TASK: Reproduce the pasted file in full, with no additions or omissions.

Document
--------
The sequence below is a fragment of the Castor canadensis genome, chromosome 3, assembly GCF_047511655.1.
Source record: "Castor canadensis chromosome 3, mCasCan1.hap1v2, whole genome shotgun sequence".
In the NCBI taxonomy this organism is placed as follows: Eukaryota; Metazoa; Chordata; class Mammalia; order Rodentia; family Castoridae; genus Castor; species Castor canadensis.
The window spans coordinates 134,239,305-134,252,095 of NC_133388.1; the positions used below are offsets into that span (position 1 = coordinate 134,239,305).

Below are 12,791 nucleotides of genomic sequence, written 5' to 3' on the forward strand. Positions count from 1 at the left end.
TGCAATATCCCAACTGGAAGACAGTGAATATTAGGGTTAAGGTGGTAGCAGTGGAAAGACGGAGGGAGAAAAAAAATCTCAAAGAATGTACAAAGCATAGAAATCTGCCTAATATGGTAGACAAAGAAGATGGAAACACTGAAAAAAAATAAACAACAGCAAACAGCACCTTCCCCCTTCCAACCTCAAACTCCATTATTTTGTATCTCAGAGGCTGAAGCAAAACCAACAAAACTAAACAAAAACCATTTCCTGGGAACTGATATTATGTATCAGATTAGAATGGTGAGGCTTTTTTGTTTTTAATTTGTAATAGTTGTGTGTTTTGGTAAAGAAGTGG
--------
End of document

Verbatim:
The sequence below is a fragment of the Castor canadensis genome, chromosome 3, assembly GCF_047511655.1.
Source record: "Castor canadensis chromosome 3, mCasCan1.hap1v2, whole genome shotgun sequence".
In the NCBI taxonomy this organism is placed as follows: Eukaryota; Metazoa; Chordata; class Mammalia; order Rodentia; family Castoridae; genus Castor; species Castor canadensis.
The window spans coordinates 134,239,305-134,252,095 of NC_133388.1; the positions used below are offsets into that span (position 1 = coordinate 134,239,305).

Below are 12,791 nucleotides of genomic sequence, written 5' to 3' on the forward strand. Positions count from 1 at the left end.
TGCAATATCCCAACTGGAAGACAGTGAATATTAGGGTTAAGGTGGTAGCAGTGGAAAGACGGAGGGAGAAAAAAAATCTCAAAGAATGTACAAAGCATAGAAATCTGCCTAATATGGTAGACAAAGAAGATGGAAACACTGAAAAAAAATAAACAACAGCAAACAGCACCTTCCCCCTTCCAACCTCAAACTCCATTATTTTGTATCTCAGAGGCTGAAGCAAAACCAACAAAACTAAACAAAAACCATTTCCTGGGAACTGATATTATGTATCAGATTAGAATGGTGAGGCTTTTTTGTTTTTAATTTGTAATAGTTGTGTGTTTTGGTAAAGAAGTGG